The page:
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American English Pronunciation Podcast (Pronuncian.com), #05: American English pronunciation of the r sound and l sound

#5: American English pronunciation of the r sound and l sound

Practice saying and hearing the difference between the r sound and l sound

Transcript

Hello again, and welcome back to Seattle Learning Academy’s American English Pronunciation podcast.

My name is Mandy, and this is podcast #5. Today we are going to continue our study of the two liquid sounds, the r sound and l sound . Today’s practice sentence is, "I would really like a little red wagon like Laura’s." We’ll come back to that later.

Did you practice last week’s practice sentence?

"On Thursday, Thelma threw three red rocks." I’m going to start only going back and reviewing the past three show’s practice sentences or word sets. Our s sound / z sound practice with the s endings from two weeks ago was "Cats love boxes, dogs love beds." Remember that the final sound of the word before the -s ending dictates if the final s will be like an s sound or z sound . And our word set from Episode Two was: "dime, time; dense, tense; code, coat; tide, tight; spend, spent. "

Last week we talked about the fact that the General American Accent is a rhotic accent , meaning we say our r sound s, no matter where they occur in the word.

Today we are going to compare the r sound to the l sound . I find that students from Asia tend to have a lot of trouble with both of these sounds, and if your native language is Japanese, you probably already know the struggle with the r sound and l sound . Many of my Japanese students come to me and not only can’t say the sounds, but also cannot hear the difference when a native speaker of English says them. There have been many studies that link the ability to hear sounds with the ability to say them. If you are one of those people who can’t hear the difference between an l sound and r sound , go to pronuncian.com, find the sound you want to practice, and click "additional practice". Many troublesome sounds have minimal pairs for very specific practice. Minimal pairs are words like we practiced for the d sound / t sound show; they are two words that are identical except for one sound, like dime/time. English has a lot of minimal pairs between the l sound and r sound . Can you hear the difference between the following words:

play, pray
climb, crime
arrive, alive

If you can’t, be sure to do some listening practice.

Also, speakers from a wide variety of backgrounds have trouble with the l sound when it occurs near the r sound .

So, even if you aren’t from Asia, you aren’t free of l sound trouble. The reason these sounds conflict with each other is because of how they are produced inside our mouth. Remember, the r sound can have lots of formations at the tip of our tongue, the important thing is that it is the very back of the tongue, all the way in our throat, that is responsible for articulation in the General American Accent. ( r sound ). The l sound , however, happens way at the front of our mouth, with our tongue touching the tooth ridge in the same place we touch it for a t sound . ( l sound ). That requires a pretty large movement of our tongue to go quickly from an l sound to the r sound . I also want to say that the back of our tongue is low for the l sound , not high, like it is for the r sound .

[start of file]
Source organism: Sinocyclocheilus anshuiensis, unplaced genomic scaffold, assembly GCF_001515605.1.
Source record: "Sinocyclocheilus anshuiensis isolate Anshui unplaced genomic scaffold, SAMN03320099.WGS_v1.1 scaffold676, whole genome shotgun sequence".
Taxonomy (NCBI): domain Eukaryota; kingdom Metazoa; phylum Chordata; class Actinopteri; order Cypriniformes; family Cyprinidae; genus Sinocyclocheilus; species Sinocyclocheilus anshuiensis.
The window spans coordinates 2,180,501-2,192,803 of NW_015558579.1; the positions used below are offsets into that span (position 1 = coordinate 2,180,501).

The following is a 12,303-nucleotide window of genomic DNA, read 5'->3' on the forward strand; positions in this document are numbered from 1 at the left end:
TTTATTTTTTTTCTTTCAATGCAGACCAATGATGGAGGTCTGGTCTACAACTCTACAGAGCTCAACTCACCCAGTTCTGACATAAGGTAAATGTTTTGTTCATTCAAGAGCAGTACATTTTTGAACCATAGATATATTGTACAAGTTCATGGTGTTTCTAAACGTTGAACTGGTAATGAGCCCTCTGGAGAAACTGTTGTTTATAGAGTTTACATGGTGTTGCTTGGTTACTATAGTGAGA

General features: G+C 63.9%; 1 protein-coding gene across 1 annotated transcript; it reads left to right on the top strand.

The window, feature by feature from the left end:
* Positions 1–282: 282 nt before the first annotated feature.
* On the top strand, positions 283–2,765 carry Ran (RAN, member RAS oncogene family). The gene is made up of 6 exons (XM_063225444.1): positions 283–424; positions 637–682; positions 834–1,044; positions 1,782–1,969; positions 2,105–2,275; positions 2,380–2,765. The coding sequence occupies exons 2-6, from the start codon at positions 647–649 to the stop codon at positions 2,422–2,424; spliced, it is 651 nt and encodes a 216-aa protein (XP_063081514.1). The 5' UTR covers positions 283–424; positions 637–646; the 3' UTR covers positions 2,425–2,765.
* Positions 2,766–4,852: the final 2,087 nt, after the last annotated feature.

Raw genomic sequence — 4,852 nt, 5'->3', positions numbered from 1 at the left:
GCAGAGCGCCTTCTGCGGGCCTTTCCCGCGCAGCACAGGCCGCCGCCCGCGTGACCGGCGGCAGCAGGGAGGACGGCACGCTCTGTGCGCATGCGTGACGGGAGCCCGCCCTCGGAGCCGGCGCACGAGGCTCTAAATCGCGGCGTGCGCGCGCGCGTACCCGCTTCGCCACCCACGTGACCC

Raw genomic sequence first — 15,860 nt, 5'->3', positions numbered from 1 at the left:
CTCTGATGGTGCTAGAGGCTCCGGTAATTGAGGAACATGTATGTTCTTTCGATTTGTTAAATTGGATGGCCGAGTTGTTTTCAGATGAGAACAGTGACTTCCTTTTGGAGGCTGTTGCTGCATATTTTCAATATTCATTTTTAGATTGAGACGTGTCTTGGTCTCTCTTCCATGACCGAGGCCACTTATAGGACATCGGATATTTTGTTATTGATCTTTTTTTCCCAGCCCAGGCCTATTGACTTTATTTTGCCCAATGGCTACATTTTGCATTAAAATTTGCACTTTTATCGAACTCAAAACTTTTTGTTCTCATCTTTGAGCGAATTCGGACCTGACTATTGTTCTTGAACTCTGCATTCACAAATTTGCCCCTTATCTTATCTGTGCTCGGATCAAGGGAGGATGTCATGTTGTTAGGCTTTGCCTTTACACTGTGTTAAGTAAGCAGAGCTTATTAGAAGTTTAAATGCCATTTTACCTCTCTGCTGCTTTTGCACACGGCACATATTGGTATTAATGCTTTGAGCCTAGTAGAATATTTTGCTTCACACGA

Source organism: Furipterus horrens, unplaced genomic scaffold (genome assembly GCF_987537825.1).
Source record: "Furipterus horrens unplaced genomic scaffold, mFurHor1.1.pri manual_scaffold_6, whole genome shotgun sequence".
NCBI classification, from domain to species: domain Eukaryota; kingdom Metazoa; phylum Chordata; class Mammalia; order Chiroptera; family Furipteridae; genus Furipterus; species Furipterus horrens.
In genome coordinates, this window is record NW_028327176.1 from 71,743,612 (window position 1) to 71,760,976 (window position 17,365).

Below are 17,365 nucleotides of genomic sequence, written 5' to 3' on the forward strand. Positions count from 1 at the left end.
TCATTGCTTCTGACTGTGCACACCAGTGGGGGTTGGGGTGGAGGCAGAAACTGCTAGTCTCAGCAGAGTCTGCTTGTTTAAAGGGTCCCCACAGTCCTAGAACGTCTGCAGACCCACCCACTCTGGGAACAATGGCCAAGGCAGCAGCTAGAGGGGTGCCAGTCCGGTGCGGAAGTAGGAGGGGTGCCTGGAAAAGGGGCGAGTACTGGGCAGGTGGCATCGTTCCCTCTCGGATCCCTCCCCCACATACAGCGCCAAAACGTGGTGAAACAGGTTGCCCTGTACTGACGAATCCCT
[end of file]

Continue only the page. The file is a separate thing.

People from India tend to have another problem with their l sound s. Just like people from many languages of the Indian subcontinent retroflex their t sound and d sound , they do the same for the l sound .

Retroflexing is placing the tip of the tongue too far back, behind the tooth ridge instead of at the front of it.

Let’s say some easier words with the l sound at the beginning before we combine it with the r sound .

Repeat after me.

laugh
like
let
list

Were those easy for you or hard for you?

If they were hard, please practice the l sound word list on pronuncian.com.

Now let’s practice some words that have both the l sound and r sound in them.

Ready?

girl
world
learn
early
really

Let’s say all of those again.

girl
world
learn
early
really

I want to make you that you can clearly pronounce the words word w-o-r-d and world w-o-r-l-d.

I have a lot of students who cannot say these words clearly enough for a native speaker of English to hear the difference between. You need to make sure to add the l sound to the word "world". Let’s say them both. Word, world.

So, let me give you the practice sentence for today.

"I would really like a little red wagon like Laura’s.

"

Again:

"I would really like a little red wagon like Laura’s.

"

I have to say, this is my favorite practice sentence of all because it hits a number of sound issues, many of which we haven’t even talked about yet.

We’ll come back to this sentence in the future, so you might as well memorize it.

"I would really like a little red wagon like Laura’s.

"

There you go.

Hopefully you now better understand the r sound and l sound . But we aren’t finished yet. As I said last week, another aspect of the r sound is r-controlled vowels. For people who learned Received Pronunciation, the British standard of English pronunciation, you will have some major habits to overcome if you are trying to learn an American accent, and many of those habits are elements of r-controlled vowels.

I hope you are enjoying this podcast.

Please, let me know what you think by emailing me at podcast@pronuncian.com! You can also to go pronuncian.com for show notes and transcripts. If you liked the show, you can let me know your appreciation by writing a review in iTunes.

That’s it for today, everyone.

Have a wonderful week, and have fun practicing your American English Accent! Thanks for listening.